Appetizers: To start our meal we got the Shrimp and Vegetable Tempura and the (build your own) Lettuce Wraps with Shrimp. Because I was with a Tempura Conneasuer (Jim), and a Lettuce Wrap Expert (Keith) I knew these starters had some serious expectations to live up to. Rave reviews all around. We all pounced on them as soon as they hit the table; perfectly fried vegetables (red bell pepper, eggplant, onion, and sweet potato) or shrimp in a tempura batter that was crisp and airy, and butter lettuce leaves that were fresh, durable, and tender.
Tonkatsu Panko Pork: Because I am with a man who knows my love of pork and my need to sample as much food as possible, Keith ordered the Tonkatsu Panko Pork, which was served with shredded Nappa cabbage, seared shiitake mushrooms, and tonkatsu sauce nestled inside a smear of Japanese mustard. Knowing how difficult it is to cook a pork loin to perfect doneness without drying it out, I could not have been happier with the bite I got of this Panko Pork dipped in spicy mustard. The pork was juicy and flavorful with a crispy panko coating that risked being slightly heavy if it hadn’t been paired with the refreshing crunch of cabbage slaw and the earthiness of the seared mushrooms.
Lobster Roll & Spicy Mango Tuna Roll: Both simple in their ingredients and their presentation, had there been any flaws related to fish freshness, avocado ripeness, or sticky rice stickiness, we would have tasted it immediately. Both rolls had extremely fresh seafood (the lobster was very well cooked) and the spicy tuna/mango/crunch combo had outstanding flavor and texture contrast.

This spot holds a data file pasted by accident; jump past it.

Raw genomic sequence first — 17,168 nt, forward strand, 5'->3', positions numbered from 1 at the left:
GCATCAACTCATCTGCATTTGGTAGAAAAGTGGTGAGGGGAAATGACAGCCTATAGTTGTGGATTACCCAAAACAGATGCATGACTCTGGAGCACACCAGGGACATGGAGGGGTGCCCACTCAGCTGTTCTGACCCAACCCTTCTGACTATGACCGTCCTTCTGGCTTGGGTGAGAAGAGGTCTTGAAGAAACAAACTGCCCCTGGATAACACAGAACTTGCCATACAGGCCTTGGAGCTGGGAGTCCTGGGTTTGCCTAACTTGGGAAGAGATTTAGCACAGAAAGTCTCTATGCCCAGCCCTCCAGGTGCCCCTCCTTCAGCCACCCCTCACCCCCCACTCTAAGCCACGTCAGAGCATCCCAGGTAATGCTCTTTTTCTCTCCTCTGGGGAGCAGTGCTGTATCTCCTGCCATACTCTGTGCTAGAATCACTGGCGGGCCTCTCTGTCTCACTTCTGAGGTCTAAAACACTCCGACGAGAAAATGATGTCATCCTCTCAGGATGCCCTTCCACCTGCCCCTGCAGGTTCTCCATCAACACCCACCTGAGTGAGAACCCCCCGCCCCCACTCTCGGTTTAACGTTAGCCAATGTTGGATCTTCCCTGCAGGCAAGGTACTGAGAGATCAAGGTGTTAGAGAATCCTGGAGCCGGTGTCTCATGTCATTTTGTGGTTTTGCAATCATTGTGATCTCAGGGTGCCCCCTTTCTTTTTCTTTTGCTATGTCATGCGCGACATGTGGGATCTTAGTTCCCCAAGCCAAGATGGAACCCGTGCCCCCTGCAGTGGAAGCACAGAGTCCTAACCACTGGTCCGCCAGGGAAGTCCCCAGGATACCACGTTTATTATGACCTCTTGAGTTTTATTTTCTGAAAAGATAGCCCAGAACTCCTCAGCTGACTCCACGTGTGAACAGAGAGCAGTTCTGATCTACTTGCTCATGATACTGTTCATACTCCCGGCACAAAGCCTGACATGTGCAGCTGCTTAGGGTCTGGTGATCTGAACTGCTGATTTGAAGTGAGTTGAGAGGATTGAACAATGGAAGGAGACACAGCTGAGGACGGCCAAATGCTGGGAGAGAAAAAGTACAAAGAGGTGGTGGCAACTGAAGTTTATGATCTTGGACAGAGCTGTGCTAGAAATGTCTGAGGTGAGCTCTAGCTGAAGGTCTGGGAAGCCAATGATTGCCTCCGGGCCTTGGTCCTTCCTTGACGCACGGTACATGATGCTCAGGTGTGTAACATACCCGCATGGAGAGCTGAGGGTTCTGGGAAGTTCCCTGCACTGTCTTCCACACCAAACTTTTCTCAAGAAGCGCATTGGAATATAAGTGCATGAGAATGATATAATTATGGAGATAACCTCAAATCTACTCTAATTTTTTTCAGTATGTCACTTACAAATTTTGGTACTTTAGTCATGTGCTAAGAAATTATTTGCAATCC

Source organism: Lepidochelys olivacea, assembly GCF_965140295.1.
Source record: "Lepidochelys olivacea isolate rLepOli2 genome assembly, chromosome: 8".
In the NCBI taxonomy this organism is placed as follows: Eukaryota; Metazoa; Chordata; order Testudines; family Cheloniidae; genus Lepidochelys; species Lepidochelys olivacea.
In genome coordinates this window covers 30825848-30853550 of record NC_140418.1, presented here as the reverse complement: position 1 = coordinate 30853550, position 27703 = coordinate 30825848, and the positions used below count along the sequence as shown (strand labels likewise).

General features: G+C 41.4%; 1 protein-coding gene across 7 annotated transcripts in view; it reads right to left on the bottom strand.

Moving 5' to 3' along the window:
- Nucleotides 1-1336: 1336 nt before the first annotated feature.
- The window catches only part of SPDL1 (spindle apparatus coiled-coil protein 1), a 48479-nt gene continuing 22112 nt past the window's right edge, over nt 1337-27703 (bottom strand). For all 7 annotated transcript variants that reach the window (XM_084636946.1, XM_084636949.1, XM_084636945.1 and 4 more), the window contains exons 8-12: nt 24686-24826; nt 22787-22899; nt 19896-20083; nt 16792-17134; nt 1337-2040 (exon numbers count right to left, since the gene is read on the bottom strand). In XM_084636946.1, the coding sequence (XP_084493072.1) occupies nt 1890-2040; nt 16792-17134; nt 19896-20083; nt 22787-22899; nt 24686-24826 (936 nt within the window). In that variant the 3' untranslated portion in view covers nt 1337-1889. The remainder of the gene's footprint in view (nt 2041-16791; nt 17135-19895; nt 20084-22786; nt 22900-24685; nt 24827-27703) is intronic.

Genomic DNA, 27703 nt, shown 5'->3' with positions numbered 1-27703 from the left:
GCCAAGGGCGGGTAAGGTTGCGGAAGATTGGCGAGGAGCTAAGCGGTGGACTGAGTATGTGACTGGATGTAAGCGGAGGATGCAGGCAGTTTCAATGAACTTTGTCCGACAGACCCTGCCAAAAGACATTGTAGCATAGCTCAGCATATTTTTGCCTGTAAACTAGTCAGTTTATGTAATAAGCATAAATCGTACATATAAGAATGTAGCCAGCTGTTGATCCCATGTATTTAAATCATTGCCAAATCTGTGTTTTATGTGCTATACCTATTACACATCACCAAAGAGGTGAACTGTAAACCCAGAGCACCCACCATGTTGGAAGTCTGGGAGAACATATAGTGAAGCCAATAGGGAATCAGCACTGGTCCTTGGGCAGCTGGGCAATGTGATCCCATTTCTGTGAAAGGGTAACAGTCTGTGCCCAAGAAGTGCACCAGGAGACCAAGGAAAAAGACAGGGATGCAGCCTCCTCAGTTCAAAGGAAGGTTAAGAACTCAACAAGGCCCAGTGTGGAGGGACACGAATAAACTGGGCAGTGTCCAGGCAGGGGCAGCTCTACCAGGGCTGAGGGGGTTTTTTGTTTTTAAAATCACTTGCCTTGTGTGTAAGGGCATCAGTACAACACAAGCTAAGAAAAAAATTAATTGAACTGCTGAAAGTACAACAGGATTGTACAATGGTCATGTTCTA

Dragon Roll: Eel and avocado is one of my favorite sushi combinations. When you add cucumber, two kinds of pepper (Szechuan and red), then garnish with a fried root vegetable (I think it was parsnip) you may have to fight me for the last piece. Since we had so many other tasty options we didn’t come to blows at the table, but I this was one of my favorites of the 5 rolls that we ordered.
Fuego Tuna Roll: A simple but well conceptualized roll, the tuna was outstandingly fresh, the chili apparent (but not overpowering), and the tiny crunch from the tempura puffs added the texture needed to round out the roll.
Soft Shell Crab Roll: The first time I ever had soft shell crab Jim ordered it as an appetizer at a now defunct Sushi shop on 2nd Ave in the 90s (it was a tragic casualty of the 2nd Ave Subway build). So, in honor of our first shared Soft Shell Crab experience, we got the Soft Shell Crab Roll. The crab was meaty and moist, and the cucumber added a refreshing crunch which made this roll my other favorite at the table.